Can’t remember who I made this mixed tape for. It’s yours now. Maybe I’ll use it on the radio show on WRIU.org. Weds nights at 9pm ET
Herbie Nichols – House Party Starting (1955) – The dust that fell from Thelonious Monk’s chalk board was swept up and put to use by Nichols, a respected NYC pianist whose incredible sense of melody trumped his agile rhythmic approach. He made his greatest dates on Blue Note around this time. “House Party Starting” is one of those tunes you’ll have in your head forever.
Max Roach – Mr. X (1956) – Hard bop perfection. Aggressive, pithy, and loaded with swag. With saxophonist Sonny Rollins standing shoulder to shoulder with trumpeter Kenny Dorham, there’s plenty of firepower blowing from the speakers. But authority trumps flash in jazz, and the real hero is the bandleader/drummer. Listen to him control the action.
Charles Mingus – Eat That Chicken (1961) – The iconic composer/bassist was a poet when it came to gloom, and a fierce architect of turbulence, but Mingus loved him some down home gutbucket stomp, too – the blues is everywhere in his music. Hard to tell if this romp is an indictment of stereotypes or just a flat-out frolic.
Rahsaan Roland Kirk – The Inflated Tear (1968) – The maestro was known for playing multiple saxes at once, and wowing audiences (including rock audiences during this particular era) with his abilities. This is where his writing matched his playing, and the sense of dread couldn’t be more chilling.
Betty Carter & Ray Bryant – Moonlight in Vermont (1955) – The virtuoso vocalist was in her mid-20s when she cut this with pianist Bryant. Between her abstract tone and the way she shapes the notes, it’s easy to forget that it’s a human voice driving the action. Somehow it reminds me of a romantic parallel to that Kirk sound above.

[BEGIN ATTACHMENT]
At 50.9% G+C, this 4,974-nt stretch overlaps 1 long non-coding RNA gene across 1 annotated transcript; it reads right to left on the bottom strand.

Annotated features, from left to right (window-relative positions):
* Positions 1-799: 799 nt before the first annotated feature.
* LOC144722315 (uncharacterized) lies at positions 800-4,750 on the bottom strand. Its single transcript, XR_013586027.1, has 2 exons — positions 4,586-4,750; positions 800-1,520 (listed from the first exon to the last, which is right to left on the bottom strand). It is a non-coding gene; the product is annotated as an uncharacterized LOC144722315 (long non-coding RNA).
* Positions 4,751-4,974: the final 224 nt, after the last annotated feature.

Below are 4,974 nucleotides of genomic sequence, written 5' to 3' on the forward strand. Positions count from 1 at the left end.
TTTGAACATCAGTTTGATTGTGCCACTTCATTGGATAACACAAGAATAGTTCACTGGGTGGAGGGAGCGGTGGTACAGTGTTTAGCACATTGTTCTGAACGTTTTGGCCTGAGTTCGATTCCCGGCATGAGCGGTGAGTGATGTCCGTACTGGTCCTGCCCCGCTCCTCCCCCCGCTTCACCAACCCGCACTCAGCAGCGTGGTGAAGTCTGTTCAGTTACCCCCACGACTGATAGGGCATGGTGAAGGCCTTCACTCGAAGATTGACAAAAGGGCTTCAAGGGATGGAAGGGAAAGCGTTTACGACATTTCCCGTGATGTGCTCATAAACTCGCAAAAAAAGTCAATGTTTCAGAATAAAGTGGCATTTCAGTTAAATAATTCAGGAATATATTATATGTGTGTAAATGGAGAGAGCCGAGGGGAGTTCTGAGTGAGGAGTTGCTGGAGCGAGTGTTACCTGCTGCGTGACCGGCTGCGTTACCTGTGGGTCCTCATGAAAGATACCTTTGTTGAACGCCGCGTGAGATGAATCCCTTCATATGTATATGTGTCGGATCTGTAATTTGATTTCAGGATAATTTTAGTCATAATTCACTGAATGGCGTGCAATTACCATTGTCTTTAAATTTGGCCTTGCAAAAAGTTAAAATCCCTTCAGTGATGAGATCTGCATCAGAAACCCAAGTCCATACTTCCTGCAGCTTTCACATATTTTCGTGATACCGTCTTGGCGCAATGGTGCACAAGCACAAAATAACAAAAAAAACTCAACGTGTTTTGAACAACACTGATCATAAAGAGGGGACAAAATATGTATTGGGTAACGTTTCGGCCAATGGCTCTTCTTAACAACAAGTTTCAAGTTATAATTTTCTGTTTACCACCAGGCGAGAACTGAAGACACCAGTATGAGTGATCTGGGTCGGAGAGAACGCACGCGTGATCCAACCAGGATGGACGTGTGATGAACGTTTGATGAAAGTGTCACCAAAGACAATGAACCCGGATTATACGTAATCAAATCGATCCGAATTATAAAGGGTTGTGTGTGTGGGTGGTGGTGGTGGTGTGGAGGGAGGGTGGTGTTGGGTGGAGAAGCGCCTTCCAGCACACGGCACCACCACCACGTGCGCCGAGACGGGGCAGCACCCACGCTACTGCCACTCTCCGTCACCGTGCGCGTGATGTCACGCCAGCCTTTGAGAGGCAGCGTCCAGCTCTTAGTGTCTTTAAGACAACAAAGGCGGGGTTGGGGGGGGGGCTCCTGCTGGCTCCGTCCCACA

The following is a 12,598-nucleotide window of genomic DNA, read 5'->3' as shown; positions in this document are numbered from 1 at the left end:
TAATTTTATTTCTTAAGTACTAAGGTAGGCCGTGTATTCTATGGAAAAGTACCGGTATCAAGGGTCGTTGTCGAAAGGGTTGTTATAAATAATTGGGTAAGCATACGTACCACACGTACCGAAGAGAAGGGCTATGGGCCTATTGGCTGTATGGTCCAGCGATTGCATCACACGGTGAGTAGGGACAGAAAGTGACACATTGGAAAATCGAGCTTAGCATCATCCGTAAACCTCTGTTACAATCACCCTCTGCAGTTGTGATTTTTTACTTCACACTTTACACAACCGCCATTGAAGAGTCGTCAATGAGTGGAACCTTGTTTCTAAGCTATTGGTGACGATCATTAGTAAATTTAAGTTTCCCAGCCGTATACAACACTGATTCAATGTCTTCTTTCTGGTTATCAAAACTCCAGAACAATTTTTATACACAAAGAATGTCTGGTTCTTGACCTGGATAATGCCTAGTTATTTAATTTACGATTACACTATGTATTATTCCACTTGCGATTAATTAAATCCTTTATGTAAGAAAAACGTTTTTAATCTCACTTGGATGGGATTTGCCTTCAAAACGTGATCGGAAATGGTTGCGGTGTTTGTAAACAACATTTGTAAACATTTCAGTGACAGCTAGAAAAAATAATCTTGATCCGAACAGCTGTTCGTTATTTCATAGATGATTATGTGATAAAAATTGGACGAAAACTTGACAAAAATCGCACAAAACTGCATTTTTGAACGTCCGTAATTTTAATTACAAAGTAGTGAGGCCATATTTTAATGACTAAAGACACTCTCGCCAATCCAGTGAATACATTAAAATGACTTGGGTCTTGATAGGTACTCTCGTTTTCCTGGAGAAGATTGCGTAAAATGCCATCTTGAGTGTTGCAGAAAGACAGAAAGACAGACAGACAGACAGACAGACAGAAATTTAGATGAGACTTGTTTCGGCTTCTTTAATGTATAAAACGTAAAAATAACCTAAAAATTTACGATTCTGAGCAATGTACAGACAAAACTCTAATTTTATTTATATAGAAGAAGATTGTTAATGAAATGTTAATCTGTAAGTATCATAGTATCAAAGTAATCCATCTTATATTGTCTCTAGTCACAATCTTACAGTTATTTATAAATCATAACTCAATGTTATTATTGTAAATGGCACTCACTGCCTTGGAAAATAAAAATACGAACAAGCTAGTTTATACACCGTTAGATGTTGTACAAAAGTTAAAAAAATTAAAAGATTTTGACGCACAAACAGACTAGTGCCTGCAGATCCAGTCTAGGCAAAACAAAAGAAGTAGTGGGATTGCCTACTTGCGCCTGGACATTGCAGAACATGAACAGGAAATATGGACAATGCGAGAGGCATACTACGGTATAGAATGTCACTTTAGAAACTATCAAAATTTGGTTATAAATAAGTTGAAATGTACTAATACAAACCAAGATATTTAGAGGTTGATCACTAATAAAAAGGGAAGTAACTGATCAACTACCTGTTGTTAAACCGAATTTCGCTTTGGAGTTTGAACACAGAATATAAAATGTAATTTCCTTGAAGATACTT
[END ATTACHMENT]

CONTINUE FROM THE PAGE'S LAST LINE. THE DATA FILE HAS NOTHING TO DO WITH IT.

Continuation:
Marty Ehrlich – The All Told Alto Blues (1997) – This skilled boomer sax player learned the blues in St. Louis and then hit New York ready to expand the lingo into more expressionistic terrain, a la his mentors, Oliver Lake and Julius Hemphill. One of his most entertaining albums, Pliant Plaint, finds him swooping around joyously with his front-line partner Stan Strickland.
Scott Wendholt+Adam Kolker Quartet – Blue Chimneys (2014) – A great example of the way mainstream jazz sounds these days, at least in New York: seep swing, frontloaded lyricism, and a sense of frolic derived from absorbing the joys of free jazz. Two superb players, the trumpeter and saxophonist tackle their hero Monk’s chestnut and bounce loads of ideas around. The essence of jazz.
Various Artists: Conjure Rhythm in Philosophy (1985) – NYC bandleader Kip Hanrahan had a big spike of critical success when he dropped his first records, Coup de Tete and Desire Develops an Edge, in the early 80s. The Bronx native is an organizer/lyricist rather than an instrumentalist, and his victories were built around a deeply insightful sense of groove, a contagious sense of intrigue and very cool Rolodex. A few years later he turned his cast loose on the lyrics of writer/poet Ishmael Reed, and Conjure was heralded as yet another masterful move. DO check the entire album. For this mix, I peppered a few short tracks of Reed himself reading his work.